WASHINGTON (4/3/09)—The Financial Accounting Standards Board (FASB) Thursday adopted rule changes on mark-to-market accounting and on treatment of the "other-than-temporary impairment" (OTTI) of assets. The Credit Union National Association (CUNA) said FASB’s action is generally a positive development on the OTTI changes and will help credit unions and other financial institutions deal with some of the current market issues. However, CUNA added, FASB could have done more. For instance, as FASB indicated in its March 17 proposal, the OTTI changes are not retroactive for 2008 financial statements. The accounting changes do ease somewhat the rules for financial institutions regarding securities that must be treated as OTTI and in that sense are a step forward, according to CUNA. However, the trade group said it was unfortunate the changes will likely have minimal impact on asset-backed securities held by U.S. Central FCU and Western Corporate FCU, the two corporate credit unions recently put into conservatorship by the National Credit Union Administration (NCUA). Because of that, the change may have little bearing on the cost to credit unions of NCUA’s corporate stabilization plans, CUNA noted. Final language hasn’t been released yet, but CUNA said key points based on today’s action include:
* As noted, the changes are not retroactive for 2008 financial statements. CUNA and others urged that changes apply beginning with year-end 2008. The decision may have been FASB’s attempt to find a middle ground between those promoting changes that reflect today’s economic reality and those calling on FASB to resist and preserve the status quo. * Prior to Thursday’s action, financial institutions with securities determined to be OTTI had to record the entire impairment in their earnings, whether it was based on credit, liquidity or other factors. FASB did not change the requirement to record the amount of impairment in earnings based on credit losses. * Impairment losses on debt instruments resulting from other factors, such as liquidity, would be reported as other comprehensive income (OCI) and won’t have to be reflected in earnings. This will be useful for reporting assets where the market is not functioning normally but that still are performing and have positive cash flows. * Whether separation of credit from other losses is permitted depends on the likelihood that the security will be held until it recovers in value; * On fair value, FASB adopted guidance for determining whether or not a market is active and whether or not a transaction is distressed—two key factors in applying fair value standards. However, CUNA believes there is still room for substantial improvement here and will continue to press this point with FASB.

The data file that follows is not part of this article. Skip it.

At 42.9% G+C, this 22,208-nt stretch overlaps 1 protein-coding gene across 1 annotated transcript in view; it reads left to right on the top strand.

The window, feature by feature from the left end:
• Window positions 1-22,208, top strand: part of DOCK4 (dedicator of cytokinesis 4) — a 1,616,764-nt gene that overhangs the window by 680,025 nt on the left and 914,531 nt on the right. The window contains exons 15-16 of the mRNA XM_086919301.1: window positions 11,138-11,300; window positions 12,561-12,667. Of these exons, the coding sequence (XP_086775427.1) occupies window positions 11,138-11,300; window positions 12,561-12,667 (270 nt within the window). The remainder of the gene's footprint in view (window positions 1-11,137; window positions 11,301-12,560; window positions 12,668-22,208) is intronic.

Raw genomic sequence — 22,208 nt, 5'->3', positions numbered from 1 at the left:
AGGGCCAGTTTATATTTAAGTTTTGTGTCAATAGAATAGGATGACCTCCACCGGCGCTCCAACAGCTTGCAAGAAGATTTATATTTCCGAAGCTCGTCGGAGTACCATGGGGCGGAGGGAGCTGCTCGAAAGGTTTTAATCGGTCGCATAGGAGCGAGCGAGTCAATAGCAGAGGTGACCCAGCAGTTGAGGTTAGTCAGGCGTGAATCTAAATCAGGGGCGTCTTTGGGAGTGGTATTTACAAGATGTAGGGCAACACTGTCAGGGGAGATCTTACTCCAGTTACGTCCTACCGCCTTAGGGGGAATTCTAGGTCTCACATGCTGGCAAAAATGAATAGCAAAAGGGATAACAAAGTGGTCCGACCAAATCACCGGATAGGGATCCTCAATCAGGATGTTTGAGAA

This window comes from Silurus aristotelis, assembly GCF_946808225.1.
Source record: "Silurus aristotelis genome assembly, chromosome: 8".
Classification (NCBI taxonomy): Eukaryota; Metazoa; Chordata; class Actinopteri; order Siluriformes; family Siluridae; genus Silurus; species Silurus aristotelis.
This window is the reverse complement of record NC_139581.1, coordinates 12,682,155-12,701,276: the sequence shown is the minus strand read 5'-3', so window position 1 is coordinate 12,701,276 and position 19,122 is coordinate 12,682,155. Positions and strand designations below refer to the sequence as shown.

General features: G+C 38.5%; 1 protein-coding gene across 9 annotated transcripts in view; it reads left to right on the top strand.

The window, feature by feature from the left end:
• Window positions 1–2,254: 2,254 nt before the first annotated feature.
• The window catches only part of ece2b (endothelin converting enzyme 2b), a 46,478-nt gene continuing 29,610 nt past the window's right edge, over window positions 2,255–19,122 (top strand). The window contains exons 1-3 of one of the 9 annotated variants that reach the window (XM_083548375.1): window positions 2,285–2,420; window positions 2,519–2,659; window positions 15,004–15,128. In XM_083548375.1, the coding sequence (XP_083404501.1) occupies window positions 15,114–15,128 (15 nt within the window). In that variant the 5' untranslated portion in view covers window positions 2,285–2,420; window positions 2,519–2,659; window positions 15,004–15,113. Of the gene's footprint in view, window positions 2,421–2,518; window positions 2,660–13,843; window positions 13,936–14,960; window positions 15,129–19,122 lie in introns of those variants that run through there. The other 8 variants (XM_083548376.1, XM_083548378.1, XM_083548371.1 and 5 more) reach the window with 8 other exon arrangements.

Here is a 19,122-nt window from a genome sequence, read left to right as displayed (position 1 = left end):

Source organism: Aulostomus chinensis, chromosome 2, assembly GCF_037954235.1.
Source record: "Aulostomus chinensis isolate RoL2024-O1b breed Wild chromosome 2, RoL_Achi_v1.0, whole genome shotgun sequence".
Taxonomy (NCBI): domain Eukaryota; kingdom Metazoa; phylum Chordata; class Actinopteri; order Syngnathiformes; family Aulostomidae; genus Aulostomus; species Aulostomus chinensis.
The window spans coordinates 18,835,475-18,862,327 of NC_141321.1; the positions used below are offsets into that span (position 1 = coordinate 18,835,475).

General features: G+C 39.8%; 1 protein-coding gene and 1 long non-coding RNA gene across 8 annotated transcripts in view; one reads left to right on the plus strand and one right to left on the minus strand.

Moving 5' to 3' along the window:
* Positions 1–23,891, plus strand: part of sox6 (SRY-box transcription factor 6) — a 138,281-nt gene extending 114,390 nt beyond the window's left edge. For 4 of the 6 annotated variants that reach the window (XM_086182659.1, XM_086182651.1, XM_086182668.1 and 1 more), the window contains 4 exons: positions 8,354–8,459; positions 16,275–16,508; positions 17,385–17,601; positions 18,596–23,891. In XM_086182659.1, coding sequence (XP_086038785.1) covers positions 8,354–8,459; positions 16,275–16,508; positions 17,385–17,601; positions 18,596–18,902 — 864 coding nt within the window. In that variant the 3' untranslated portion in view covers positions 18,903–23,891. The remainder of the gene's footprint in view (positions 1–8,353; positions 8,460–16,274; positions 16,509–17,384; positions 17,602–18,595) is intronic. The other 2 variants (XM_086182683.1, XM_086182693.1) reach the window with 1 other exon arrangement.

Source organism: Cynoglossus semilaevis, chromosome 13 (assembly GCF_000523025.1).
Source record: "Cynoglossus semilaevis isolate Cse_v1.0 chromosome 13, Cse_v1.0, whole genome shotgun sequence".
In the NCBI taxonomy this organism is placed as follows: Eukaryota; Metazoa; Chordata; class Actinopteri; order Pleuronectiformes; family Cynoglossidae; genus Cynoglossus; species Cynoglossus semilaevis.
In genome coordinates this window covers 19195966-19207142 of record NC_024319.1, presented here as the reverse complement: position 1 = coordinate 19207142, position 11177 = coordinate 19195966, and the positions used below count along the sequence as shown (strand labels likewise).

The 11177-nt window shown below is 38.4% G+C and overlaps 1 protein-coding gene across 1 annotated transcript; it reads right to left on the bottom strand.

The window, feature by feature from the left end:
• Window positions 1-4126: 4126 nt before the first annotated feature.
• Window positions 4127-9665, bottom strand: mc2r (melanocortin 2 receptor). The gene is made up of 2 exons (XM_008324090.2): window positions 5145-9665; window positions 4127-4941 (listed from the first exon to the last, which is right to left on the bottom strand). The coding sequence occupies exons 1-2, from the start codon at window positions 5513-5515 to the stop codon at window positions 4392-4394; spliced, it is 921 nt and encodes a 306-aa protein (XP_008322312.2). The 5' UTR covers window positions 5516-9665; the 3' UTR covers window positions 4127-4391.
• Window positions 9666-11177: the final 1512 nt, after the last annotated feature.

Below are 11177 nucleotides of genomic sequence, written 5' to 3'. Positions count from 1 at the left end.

Under FASB’s action, compliance is mandatory after June 15, 2009. Early adoption is allowed for periods ending after March 15, 2009. Final changes should be out the second week of April.